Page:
11,445 reputation
42247
bio website
location Germany
age 21
visits member for 5 months
seen 19 hours ago

I'm currently a student of physics at the University of Heidelberg.

My interests lie in theoretical physics of all kinds, and currently I am most fluent in gauge theory. I'm particularly interested in most forms of QFT.

My profile picture is obviously not of me, but if you know where it is from, you're awesome.

Having all the answers just means that you've been asking boring questions.

"The more we learn about the world, and the deeper our learning, the more conscious, specific, and articulate will be our knowledge of what we do not know, our knowledge of our ignorance." ~ Karl Popper

"Rigor cleans the window through which intuition shines." ~ Ellis D. Cooper


20h
reviewed Close Space Between Current universe and point of origin
21h
comment Is there really such a thing as a left-chiral particle?
Who says we do talk about left-chiral electrons/positrons in a technical, non hand-wavy sense? The chiral interaction in the Lagrangian is with the left/right-chiral part of the fermion field, not with particles!
21h
reviewed Close How does virtual particle become real particle in Hawking radiation?
21h
reviewed Close How much of a galaxy's mass is in stars?
21h
reviewed Close Is there uncertainity of position of the perfectly homogenous radiating body?
1d
reviewed Close Why doesn't the electron lose or absorb energy while remaining in a selected orbit?
1d
comment About the perception of the flowing of time
"If time is continuous why would the perception of time being continuous or flowing be an illusion?" - Who says it is an illusion? In what context?
1d
comment If you are not given a metric, which one is more fundamental: a vector or a covector?
Any account of differential geometry will do. I also show the definition of (co)tangent spaces in my answer here.
1d
comment If you are not given a metric, which one is more fundamental: a vector or a covector?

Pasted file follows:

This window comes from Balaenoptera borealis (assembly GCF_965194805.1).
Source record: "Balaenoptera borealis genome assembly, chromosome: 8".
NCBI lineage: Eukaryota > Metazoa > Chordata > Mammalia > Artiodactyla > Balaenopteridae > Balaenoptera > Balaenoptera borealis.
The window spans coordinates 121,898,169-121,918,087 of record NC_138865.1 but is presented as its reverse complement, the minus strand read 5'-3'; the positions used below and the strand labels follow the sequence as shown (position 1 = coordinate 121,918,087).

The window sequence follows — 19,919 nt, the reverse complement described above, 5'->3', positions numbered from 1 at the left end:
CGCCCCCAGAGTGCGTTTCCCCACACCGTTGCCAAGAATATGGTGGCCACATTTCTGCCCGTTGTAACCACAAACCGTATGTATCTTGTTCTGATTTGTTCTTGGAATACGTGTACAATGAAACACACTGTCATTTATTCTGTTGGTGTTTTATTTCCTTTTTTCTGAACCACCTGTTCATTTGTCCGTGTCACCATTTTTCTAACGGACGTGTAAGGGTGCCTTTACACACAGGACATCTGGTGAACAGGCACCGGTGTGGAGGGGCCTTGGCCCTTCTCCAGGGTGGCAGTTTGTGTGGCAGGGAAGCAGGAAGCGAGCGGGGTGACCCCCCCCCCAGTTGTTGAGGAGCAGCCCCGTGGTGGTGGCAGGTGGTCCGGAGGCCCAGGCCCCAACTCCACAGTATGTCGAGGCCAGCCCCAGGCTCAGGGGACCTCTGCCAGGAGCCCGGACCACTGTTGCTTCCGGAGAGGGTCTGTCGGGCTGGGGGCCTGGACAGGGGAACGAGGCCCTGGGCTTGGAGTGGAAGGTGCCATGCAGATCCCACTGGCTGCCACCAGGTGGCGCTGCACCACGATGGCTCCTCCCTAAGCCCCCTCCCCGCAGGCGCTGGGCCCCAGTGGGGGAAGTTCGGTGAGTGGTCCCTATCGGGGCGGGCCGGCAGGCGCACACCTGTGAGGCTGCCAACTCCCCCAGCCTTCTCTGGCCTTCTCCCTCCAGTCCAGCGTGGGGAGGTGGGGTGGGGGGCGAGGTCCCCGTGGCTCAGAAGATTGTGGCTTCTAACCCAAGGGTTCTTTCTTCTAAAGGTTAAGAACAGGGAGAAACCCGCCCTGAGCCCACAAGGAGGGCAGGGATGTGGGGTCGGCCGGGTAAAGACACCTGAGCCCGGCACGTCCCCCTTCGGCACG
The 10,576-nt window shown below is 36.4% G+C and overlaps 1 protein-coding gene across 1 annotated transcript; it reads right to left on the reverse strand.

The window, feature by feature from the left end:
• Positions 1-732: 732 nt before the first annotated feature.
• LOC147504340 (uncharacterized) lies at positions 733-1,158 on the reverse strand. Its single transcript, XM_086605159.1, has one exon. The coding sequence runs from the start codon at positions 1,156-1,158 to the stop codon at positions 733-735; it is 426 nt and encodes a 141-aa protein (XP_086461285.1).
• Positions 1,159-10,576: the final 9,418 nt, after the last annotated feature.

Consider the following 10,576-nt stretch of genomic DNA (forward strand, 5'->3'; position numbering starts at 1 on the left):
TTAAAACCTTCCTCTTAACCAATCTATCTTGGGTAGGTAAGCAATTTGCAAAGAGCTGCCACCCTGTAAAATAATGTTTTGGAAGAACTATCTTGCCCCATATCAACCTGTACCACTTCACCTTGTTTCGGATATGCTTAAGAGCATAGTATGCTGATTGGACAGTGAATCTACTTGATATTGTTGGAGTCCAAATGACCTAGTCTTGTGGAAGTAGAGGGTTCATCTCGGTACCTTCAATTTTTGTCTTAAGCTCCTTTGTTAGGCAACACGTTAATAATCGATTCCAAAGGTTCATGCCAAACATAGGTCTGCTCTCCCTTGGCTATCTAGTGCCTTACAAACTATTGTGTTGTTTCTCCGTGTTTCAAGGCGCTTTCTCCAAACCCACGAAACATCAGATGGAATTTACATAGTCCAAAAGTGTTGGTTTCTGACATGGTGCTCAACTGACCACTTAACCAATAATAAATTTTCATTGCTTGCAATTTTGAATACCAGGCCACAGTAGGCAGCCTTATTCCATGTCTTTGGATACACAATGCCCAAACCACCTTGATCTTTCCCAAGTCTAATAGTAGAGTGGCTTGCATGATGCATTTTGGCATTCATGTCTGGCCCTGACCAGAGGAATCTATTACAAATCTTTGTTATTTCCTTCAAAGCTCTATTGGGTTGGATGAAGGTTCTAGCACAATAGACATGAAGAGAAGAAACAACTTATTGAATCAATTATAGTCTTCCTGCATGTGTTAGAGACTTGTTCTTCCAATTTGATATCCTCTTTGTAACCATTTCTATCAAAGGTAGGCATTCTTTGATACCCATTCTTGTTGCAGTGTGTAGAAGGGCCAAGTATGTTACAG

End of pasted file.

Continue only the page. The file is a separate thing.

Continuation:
Though physicists will oddly insist that this is a definition, it is not. Vectors and covectors are members of the (co)tangent spaces, which are at every point the space spanned by the $\partial_{x_i}$ (tangent space) and its dual. The transformation law follows from the definition, but it is not a definition by itself.
1d
comment If you are not given a metric, which one is more fundamental: a vector or a covector?
Vectors and covectors both exist on arbitrary manifolds. None depends on the existence of a metric.
1d
reviewed Close what is the physics just at bubble formation.
1d
reviewed Close How to calculate gauge pressure at water depth?
1d
reviewed Close Where do Newton's Laws not work?
1d
reviewed Close Show that there exists a Lorentz transformation such that two events are happening at the same time?
1d
reviewed Approve suggested edit on Origin of High-temperature Superconductivity
1d
reviewed Leave Closed Radially free falling observer
1d
revised Has confinement been experimentally observed?
Science doesn't prove things.
1d
revised Computing the Ricci Tensor for a Spherically Symmetric Spacetime
edited tags
1d
answered Higgs field and the null geodesic
1d
reviewed Leave Closed Variation of Lagrangian expression